Friday, September 25, 2015

Yom Kippur - G'mar Hatima Tova

The Apple Pie Coffee Cake that I mentioned the other day tastes amazing. Sadly, I utterly destroyed it trying to flip it out of the pan. Whoops. I baked it, got showered & dressed, took it out of the oven, then went to get the boys up. That was where I went wrong. I forgot about it, letting it cool too long. When I tried to flip it out of the pan, it stuck because the gooey brown sugar apple pie filling. mixture hardened. I am going to remake it for Shabbat No'ar, but the recipe needs to be tweaked a little bit. It calls for you to have two layers of both the apple pie mixture & the cake batter, but there was barely enough apple pie mixture for one layer.

Yom Kippur services went smoothly, & Chavi sat through half of the days services before he needed a break. It is a very hard holiday, it is not a happy one. Many of the readings can bring up all sorts of emotions. I was proud of him it is an extremely long day, we were there for about ten hours.

Chavi needing a reprieve worked out fine for me, because I needed to go help in the kitchen at that point. J-Bird spent most of the day in the youth room, & joined us towards the end of the evening service. Working in the kitchen while fasting was hard, especially while chopping up a mountain of fruit. I think the hardest part was no water to drink, my mouth was so dry by the end of the day. It really made me think about the people who feel hunger & thirst everyday, with no relief in sight.

I always cry at the part of the service where they sing the song Shtiler, Shtiler - Quiet, Quiet. The song lyrics are a poem written by Shmerke Kaczerginski and the music is composed by then, 11 year old Alek Wolkovisk (he now goes by the name Tamir). They wrote & composed this song while in the Vilna Ghetto, outside of the city Ponary in Lithuania. The song tells the story of what was happening there.  Another part of the service that moves me is when they remember the children of Auschwitz.  Of the 15,000 children sent to Auschwitz, only 100 survived & none were under the age of 14. This year I also struggled with "When I turned 13" a, as my oldest will turn 13 in just a few days. The reading compares a boy becoming Bar Mitzvah today, with a boy becoming Bar Mitzvah during the Holocaust (this is always read by two boys who have just turned 13). When I look at my children, & think of those children it always breaks my heart all over again. This year I found it to be even more convicting because of the crisis the Syrian people are facing.

Yom Kippur is a time to remember our sorrows, to seek forgiveness, & to give it. As I enter this new year, I find myself searching for ways I can make it a more divine one. Not just for my children, but finding ways to help our community, along with those in our larger global society. What example do I want to set for my children? How can I demonstrate the love, patience, & compassion I want them to exhibit as they grow from children to men?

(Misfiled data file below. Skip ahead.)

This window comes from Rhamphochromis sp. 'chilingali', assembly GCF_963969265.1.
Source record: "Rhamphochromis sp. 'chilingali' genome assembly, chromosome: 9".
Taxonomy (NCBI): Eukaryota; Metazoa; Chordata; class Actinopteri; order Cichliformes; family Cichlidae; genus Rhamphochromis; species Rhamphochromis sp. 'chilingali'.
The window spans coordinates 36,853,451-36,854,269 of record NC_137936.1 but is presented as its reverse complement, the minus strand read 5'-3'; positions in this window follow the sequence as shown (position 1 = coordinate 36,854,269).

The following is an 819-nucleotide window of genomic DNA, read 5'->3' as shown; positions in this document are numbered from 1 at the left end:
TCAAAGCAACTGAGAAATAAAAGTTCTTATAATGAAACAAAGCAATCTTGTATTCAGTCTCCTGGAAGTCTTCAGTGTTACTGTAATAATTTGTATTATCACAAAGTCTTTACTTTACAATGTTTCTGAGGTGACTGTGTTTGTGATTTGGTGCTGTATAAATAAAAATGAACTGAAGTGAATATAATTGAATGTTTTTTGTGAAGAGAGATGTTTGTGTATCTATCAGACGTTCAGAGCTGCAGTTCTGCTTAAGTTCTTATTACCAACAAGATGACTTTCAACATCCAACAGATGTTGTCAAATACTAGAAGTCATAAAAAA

*this is not a Communist song, this was just the best vocal I could find*

Shtiler, Shtiler

Shtiler, shtiler lomir shvaygn
Kvorim vaksn do.
S'hobn zeyfarflantst si sonim:
Grinen zet tsum blo.
S'firn vegn tsu pona tsu,
S'firt keyn veg tsurik,
Iz der tate vu farshvundn
Un mit im dos glik.

Shtiler, kind mayns, veyn nit, oytser,
S'heift nit keyn geveyn,
Undzer umglik vein sonim
Say vi nit farshteyn.
S'hobn breges oykh di yamen,
S'hobn tfises oykhet tsamen,
Nor tsu undzer payn
Keyn bisl shayn.

Filing afn land gekumen,
Un undz harbst gebrakht.
Iz der tog haynt ful mit blumen,
Undz zet nor di nakht.
Goldikt shoyn der harbst af shtamen,
Blit in undz der tsar,
Blaybt faryosemt vu a mame,
S'kind geyt af ponar.
Vi di vilye a geshmidte
T'oykh geyokht in payn,
Tsien kries ayz durkh lite
Glaykh in yam arayn.
S'very der khoyshekh vu tserunen
Fun der fintster layktn zunen
Rayter, kum geshvind
Dikh ruft dayn kind.

Shtiler, shtiler, s'kvein kvain
Undz in harts arum.
Biz der toyer vet nit fain
Muzn mir zayn shtum.
Frey nit, kind, zikh, s'iz dayn shmeykhi
Itst far undz farrat,
Zol dem friling zen der soyne
Vi in harbst a blat.
Zol der kvai zikh ruik flisn
Shtiler zay un hof...
Mit der frayheyt kumt der tate
Shlof zhe, kind mayn, shlof
Vi der vilye a bafrayte,
Vi di baymer grin banayte
Laykht bald frayheyts-likht
Af dayn gezikht,
Af dayn gezikht.

Quiet, quiet, let's keep quiet
dead are growing here.
They were planted by the tyrant
see their bloom appear.
All the roads lead to Ponar now
there are no roads back,
and your father, to has vanished
and with him our luck.
Hush my child, don't cry my treasure,
tears no help command.
Our pain callous people,
would never understand.
Seas and oceans have their order,
prison also has it's border.
Our torment is endless,
is endless.

Spring has come,the earth receives her,
but brings to us the fall.
And the day is filled with flowers,
but darkness calls to us.
Autumn leaves with gold are softened.
In us grow deep scars,
and a mother somewhere orphaned,
her child, goes to Ponar.
Now the river too is prisoner,
and enmeshed in pain.
While the blocks of ice tear through her,
to the ocean strain.
Still, things frozen melt, remember,
warmth and cold winds too surrender.
The future brings a smile
I know your child calls,
I know your child calls.

Quiet, quiet, wells grow stronger
deep within our hearts.
Till the gates are no longer there,
no sound must we impart.
Child, rejoice not your smiling
is not allowed.
Let the foe encounter springtime,
as an Autumn cloud.
Let the well flow gently onward,
be silent and dream.
Coming freedom brings your father.
Slumber child, serene.
As the river liberated,
springtime green is celebrated.
Kindle freedom's light,
it is your right,
it is your right!